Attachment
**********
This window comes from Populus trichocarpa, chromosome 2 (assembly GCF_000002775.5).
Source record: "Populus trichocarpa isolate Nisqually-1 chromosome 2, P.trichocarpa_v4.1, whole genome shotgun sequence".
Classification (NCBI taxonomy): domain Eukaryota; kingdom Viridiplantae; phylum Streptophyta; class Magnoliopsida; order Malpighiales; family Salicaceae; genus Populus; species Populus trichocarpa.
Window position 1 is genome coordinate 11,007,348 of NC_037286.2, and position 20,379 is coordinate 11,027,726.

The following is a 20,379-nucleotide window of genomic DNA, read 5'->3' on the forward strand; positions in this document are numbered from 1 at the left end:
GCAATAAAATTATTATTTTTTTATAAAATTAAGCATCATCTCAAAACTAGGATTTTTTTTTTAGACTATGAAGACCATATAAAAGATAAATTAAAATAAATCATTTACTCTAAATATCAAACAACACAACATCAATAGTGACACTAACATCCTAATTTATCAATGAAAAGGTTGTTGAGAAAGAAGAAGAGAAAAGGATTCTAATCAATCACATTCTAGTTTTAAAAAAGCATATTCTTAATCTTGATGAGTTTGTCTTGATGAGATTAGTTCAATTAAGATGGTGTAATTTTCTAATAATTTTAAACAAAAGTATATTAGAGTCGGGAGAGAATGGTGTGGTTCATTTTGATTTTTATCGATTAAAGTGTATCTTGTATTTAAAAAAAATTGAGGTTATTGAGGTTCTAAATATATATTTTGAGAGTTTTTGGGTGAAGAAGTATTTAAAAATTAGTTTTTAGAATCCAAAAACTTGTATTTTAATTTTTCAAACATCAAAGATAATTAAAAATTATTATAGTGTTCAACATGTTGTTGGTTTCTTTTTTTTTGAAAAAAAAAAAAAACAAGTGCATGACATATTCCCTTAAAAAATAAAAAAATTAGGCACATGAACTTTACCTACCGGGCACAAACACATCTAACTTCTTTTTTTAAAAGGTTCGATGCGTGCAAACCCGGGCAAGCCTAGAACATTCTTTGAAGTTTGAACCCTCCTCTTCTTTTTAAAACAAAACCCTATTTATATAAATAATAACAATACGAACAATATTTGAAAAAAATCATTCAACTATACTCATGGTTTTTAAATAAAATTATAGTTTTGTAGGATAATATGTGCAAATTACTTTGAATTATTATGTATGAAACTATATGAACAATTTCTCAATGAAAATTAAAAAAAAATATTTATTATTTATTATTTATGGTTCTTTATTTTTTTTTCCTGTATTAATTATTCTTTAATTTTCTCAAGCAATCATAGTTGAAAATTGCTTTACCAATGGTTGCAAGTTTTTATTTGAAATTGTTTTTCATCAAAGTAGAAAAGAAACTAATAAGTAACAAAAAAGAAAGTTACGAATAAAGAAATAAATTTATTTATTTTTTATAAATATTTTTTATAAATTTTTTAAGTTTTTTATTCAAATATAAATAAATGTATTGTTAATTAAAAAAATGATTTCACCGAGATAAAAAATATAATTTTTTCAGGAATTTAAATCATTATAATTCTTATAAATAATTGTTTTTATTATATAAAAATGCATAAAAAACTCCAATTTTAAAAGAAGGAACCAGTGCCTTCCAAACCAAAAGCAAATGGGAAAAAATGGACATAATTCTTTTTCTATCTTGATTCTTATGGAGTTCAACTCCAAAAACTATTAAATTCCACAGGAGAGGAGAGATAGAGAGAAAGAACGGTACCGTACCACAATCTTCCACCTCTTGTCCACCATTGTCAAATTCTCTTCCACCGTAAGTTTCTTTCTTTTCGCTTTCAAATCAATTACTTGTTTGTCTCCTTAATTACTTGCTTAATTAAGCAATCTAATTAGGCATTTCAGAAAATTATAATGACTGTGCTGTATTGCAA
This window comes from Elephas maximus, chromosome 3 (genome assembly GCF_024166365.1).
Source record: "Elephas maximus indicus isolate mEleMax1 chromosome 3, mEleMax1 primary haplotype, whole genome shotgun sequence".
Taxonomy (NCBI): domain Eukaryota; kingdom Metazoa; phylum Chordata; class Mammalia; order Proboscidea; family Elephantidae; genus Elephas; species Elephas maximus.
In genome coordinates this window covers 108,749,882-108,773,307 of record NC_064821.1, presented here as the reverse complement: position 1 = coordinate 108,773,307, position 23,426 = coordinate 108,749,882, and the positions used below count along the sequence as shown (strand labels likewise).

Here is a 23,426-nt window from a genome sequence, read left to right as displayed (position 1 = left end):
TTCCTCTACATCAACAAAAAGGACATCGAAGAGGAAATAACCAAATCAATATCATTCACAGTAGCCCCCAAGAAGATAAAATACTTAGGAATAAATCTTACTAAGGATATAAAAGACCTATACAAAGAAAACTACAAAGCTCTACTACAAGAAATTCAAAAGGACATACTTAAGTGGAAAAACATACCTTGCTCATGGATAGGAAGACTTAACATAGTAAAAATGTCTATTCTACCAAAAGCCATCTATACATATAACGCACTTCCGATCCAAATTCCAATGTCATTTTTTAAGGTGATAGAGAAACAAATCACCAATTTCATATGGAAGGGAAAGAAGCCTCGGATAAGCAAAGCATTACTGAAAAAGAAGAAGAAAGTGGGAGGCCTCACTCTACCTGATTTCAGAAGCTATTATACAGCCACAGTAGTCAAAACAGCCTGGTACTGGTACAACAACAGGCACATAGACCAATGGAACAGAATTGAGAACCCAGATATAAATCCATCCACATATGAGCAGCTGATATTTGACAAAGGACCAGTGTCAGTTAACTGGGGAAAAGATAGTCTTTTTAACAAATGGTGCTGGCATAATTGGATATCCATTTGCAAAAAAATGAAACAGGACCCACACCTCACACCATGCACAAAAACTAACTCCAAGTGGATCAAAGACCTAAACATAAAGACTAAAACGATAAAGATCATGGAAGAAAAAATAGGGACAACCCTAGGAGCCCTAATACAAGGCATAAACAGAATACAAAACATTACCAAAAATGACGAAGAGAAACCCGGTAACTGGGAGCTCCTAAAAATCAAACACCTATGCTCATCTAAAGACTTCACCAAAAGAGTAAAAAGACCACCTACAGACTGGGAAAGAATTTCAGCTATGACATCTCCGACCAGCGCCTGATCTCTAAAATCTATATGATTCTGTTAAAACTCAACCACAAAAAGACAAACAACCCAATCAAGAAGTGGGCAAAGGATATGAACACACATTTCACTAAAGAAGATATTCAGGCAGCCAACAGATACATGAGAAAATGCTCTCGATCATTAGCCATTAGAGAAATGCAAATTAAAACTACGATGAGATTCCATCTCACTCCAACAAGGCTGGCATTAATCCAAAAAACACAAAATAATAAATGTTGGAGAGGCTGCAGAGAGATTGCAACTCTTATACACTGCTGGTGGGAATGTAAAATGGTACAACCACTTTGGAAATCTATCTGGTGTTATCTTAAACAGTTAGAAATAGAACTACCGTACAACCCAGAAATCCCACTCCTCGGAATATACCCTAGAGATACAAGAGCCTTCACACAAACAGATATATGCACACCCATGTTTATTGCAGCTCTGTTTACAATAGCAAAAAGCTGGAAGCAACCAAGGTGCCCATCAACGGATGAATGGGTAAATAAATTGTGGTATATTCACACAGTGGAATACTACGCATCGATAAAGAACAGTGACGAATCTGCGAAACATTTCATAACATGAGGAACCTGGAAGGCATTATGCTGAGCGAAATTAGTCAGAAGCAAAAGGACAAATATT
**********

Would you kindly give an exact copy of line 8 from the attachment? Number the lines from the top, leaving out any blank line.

Source record: "Elephas maximus indicus isolate mEleMax1 chromosome 3, mEleMax1 primary haplotype, whole genome shotgun sequence".